Naltrexone Case Study

Morphine treats moderate-to-severe pain and is a Schedule 2 opioid. Although once available only as a rapidly acting formulation, long-acting products are now routinely prescribed to treat chronic pain. Morphine is the most prominent and active ingredient in opium. It was first extracted from opium some 200 years ago.
Morphine is as easy to abuse as heroin and carries the same risks as heroin. To reduce the potential for abuse, the newer product Embeda adds naltrexone to the formulation. Naltrexone will induce withdrawal symptoms if the product is chewed or injected. However, the vast majority of morphine products do not contain an abuse-deterrent medication.
Historical Note: Morphine was isolated from opium in 1805 and touted as a cure for
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It does not produce as powerful high as the more potent painkillers oxycodone, hydromorphone, and fentanyl.
Hydrocodone is available as a stand-alone formulation (only hydrocodone) and in combination with acetaminophen, aspirin, and other non-opioid pain relievers.
Acetaminophen can be toxic to the liver ( The risk of liver damage increases as the daily dose of acetaminophen increases. As tolerance to hydrocodone develops, addicts will use more of the hydrocodone-plus-acetaminophen product, exposing the liver to ever-greater amounts of acetaminophen. For most addicts, the worry for irreversible liver damage takes a distant backseat to getting high when addiction is in full control. Acetaminophen can also be toxic to the kidney.
Here are some important considerations:
• Acetaminophen is available in many over-the-counter and prescription products, including the original branded product Tylenol®.
• Acetaminophen taken in excessive amounts can cause acute liver failure ( Emergency treatment is with the antidote N-acetylcysteine
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It is available as a long-acting formulation (OxyContin®) and in combination with other non-opioid analgesics, such as aspirin (Percodan®) and acetaminophen (Percocet®). All oxycodone formulations are Schedule 2.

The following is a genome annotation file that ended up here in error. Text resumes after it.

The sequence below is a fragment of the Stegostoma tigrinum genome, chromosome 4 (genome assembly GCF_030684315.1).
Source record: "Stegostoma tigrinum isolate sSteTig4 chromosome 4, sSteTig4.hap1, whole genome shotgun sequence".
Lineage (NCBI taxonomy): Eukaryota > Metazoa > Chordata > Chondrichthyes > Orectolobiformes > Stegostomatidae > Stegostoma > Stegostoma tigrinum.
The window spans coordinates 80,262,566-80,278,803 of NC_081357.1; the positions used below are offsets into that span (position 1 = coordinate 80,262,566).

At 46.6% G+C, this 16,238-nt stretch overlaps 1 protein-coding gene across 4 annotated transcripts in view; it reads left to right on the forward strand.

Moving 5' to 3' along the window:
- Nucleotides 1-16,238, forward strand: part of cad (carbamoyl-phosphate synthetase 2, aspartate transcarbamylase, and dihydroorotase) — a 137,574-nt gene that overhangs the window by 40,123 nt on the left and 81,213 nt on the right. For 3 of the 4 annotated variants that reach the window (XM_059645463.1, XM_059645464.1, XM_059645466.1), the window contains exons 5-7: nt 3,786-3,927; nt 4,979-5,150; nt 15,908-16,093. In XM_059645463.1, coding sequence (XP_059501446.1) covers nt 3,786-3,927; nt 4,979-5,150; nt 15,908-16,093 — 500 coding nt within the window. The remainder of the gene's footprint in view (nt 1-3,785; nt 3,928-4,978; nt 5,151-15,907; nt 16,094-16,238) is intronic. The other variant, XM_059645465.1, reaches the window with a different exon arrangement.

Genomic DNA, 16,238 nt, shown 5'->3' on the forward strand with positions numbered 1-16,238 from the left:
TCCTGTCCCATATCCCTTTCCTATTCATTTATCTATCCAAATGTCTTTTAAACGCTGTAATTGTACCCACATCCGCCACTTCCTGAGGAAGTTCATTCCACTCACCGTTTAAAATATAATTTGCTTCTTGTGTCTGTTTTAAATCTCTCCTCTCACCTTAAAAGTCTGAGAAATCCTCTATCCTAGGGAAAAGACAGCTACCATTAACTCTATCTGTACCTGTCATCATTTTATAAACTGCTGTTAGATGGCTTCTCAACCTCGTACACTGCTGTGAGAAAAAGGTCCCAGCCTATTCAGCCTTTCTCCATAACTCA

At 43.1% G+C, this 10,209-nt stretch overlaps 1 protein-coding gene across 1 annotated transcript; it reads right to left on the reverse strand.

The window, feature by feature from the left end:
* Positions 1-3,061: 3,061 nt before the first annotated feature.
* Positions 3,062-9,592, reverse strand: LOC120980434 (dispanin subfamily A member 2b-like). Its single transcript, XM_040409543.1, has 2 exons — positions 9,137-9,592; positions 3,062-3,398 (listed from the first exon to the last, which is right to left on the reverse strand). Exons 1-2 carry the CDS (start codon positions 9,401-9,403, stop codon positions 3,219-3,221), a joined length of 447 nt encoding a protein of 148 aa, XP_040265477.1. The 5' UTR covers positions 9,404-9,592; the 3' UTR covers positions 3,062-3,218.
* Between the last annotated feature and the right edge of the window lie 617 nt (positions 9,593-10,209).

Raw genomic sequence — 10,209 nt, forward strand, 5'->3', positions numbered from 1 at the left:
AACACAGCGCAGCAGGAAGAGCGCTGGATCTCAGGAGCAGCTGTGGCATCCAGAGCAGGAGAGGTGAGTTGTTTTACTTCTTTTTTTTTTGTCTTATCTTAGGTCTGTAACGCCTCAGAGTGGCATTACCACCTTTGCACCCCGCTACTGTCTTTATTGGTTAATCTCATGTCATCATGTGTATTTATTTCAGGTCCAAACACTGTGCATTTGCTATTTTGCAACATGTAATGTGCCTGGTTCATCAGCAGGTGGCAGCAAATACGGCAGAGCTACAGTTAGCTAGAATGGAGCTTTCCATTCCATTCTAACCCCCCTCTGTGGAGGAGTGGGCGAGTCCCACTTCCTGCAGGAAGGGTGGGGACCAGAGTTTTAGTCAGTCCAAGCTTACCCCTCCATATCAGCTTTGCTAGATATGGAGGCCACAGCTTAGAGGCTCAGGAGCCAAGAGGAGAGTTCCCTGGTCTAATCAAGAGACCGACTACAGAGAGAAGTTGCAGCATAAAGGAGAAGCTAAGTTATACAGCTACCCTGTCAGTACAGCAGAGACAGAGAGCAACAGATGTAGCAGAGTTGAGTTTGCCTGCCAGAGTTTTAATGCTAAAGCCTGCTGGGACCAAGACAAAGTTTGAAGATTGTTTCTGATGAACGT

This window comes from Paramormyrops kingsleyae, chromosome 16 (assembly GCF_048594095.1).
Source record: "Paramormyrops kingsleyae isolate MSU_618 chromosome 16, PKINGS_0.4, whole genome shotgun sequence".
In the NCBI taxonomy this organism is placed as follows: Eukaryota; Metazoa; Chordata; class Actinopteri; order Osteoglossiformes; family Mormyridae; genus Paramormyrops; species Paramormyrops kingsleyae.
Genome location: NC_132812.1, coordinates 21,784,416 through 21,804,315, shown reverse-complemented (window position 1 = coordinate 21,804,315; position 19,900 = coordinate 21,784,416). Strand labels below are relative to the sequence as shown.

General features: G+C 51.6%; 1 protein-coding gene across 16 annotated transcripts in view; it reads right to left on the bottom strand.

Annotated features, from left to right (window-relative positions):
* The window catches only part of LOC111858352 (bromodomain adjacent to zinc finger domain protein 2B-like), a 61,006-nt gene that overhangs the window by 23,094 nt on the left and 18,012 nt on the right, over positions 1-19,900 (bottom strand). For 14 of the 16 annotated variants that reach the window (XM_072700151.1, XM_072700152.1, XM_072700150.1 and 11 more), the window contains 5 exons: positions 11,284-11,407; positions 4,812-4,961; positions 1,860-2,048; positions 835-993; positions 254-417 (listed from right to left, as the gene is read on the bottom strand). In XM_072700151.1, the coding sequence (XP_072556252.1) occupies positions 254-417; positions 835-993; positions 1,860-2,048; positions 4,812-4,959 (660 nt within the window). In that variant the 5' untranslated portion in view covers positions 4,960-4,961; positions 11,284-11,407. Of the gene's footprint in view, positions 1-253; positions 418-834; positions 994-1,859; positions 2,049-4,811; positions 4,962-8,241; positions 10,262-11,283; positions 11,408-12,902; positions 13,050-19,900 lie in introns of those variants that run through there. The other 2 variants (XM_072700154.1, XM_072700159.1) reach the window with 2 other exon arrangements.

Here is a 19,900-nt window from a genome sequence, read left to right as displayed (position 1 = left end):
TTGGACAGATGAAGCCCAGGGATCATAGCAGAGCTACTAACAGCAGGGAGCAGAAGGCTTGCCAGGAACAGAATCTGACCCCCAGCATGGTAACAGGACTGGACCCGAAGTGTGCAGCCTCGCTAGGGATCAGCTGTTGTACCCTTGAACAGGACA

Oxycodone is one of the most widely used and abused painkillers.
In 2010, OxyContin was reformulated to reduce (but not eliminate) the potential for abuse. When crushed and mixed with water, the product will “gum-up,” making it impossible to inject. The tablets are “crush resistant” making it difficult if not impossible to snort. However, oxycodone can still be abused by chewing and then swallowing several tabs at one time. Unfortunately, the risk of an overdose increases when oxycodone is abused in any manner.
Consequently, addicts are switching to easier to inject and snort opioids, such as oxymorphone, fentanyl, morphine, and, of course, heroin.
Using painkillers in any way other than as prescribed greatly increases the risk of an overdose.
Targiniq ER, a long-acting oxycodone formulation, contains the abuse-deterrent medication naloxone. If injected or snorted, naloxone will cause immediate and painful withdrawal symptoms, thereby reducing the potential for abuse. Many physicians feel that this is a step in the right direction to reduce the abuse potential of

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